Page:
for Better Menstrual Options

New Zealand's

One stop shop for alternative menstrual products

Kia Ora! Welcome to EnvironMenstruals.

About Menstrual Cups

About menstrual cups:

Menstrual cups are small cups made from silicon, latex rubber, or a soft plastic. They are worn inside the vagina to catch menstrual blood.
They sit between the cervix (where the blood leaves the uterus) and the vaginal opening, so the blood has to collect in the cup. Taking advantage of the strong muscles and soft, pliable walls of the vagina, they create a seal with the vagina walls. The muscles hold the cup securely in place, while the softer tissue enables a seal to form so blood doesn't leak past it.
When the cup is full, or at some time that is convenient to the wearer, she can remove the cup, empty it, clean it and replace it. There's no need to swap it for another.
Why are cups better?
  • They are Healthy

They don't dry out the vagina like tampons do. Because they are non-absorbent they catch only the blood and fluid that comes from the opening of the cervix. The natural lubricating fluids of the vaginal walls are not affected. However, it is important that the cup is cleaned properly  and rinsed thoroughly to prevent introducing harsh chemicals into the sensitive environment of the vagina.

As long as your cup and hands are clean, and you are careful and gentle when inserting and removing the cup, it is changed regularly, and cleaned properly, there should be minimal or no risk of infection of any kind.

  • They are more convenient

It's internal, so you can go swimming, have a bath, or wear tight pants, and no one will know it's there.  

It can be worn for up to 8 hours at a time. Cups can be worn to bed!. They just need to be removed and washed carefully at least once every 8-ish hours. 

They are very high capacityAll cups hold at least as much fluid as a Super Tampon, some will hold up to 3 times as much (because they don't also absorb extra fluid from the vaginal walls, they may last even longer).  They don't have to be changed every 4-6 hours like a tampon does, so depending on your flow, you may only have to change it morning, evening, and before bed.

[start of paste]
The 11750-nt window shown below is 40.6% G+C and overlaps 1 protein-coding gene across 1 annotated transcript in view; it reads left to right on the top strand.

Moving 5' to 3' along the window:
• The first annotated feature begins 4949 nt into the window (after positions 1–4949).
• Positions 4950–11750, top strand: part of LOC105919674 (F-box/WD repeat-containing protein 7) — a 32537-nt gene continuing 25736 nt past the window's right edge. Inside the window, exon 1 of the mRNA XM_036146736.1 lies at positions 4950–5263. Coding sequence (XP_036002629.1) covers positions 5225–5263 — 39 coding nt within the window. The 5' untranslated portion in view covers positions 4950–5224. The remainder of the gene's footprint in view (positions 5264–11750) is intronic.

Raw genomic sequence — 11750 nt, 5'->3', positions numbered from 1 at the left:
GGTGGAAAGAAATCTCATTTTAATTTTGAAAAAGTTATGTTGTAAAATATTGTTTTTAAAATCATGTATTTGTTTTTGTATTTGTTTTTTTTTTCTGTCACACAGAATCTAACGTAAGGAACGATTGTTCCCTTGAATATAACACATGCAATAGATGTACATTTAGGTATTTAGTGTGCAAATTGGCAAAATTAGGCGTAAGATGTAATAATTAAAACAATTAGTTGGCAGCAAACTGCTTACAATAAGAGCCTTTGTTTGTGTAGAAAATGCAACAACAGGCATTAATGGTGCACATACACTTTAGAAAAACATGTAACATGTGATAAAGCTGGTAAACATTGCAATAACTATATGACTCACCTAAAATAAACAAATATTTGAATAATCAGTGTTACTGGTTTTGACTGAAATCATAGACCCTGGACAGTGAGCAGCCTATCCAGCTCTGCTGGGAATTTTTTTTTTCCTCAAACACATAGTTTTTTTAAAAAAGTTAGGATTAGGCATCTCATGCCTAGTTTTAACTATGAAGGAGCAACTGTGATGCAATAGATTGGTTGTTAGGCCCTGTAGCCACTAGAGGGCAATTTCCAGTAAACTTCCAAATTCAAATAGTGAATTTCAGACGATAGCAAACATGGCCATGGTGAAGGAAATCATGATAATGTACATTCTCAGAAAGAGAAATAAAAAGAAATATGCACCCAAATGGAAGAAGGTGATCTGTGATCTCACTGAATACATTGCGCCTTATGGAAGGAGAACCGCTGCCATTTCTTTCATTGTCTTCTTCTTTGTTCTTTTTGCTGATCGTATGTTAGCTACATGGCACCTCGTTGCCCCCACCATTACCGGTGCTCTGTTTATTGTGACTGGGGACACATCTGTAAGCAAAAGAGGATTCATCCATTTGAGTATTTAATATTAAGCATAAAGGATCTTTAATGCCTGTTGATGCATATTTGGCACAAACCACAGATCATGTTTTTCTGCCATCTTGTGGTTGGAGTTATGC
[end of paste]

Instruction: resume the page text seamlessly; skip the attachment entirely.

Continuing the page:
• Cups are also less wasteful

How much money have you flushed away?
Disposable tampons and pads are expensive, and they're only useful once. While a cup may seem like a huge investment, without having to buy tampons and pads, you'll save that money in no time. Most women find that their cup 'pays for itself' in 6 months to a year.
Over her lifetime, the average Western woman will use about 10,000 disposable pads and tampons, while a single cup may last as long as 10 or 15 years (with the right care). This is a tiny proportion of the cost and waste over a lifetime.
  • Cups are ethical

Cups aren't tested on Animals.Most tampon and pad manufacturers are large conglomerate companies who test their products on animals. Even if you boycott their cosmetics, buying their menstrual products still supports these companies and their testing. No menstrual cup companies test their products on animals.*
Cups in the community. Not only are cups nicer for animals, but they are good for people too. Many cup manufacturers are involved in development programme that help women in developing countries. Through donating cups, providing paid work, or healthcare services, menstrual cups help women all over the world, and closer to home. In fact, after the 22 February earthquake in Christchurch, because of the generosity of 3 cup manufacturers (Femmecup, Yuuki, and MeLuna), I was able to give over 100 cups away to women who had lost their homes or services.
* Because cups are made from medical grade materials, there is a small amount of animal testing associated with their production. In order to be approved for use in medical devices, the material has to have been tested on animals at some stage. However, once it is approved, other companies may make it to the approved specifications without further testing. The materials in question all gained approval many years ago, so no longer requires testing.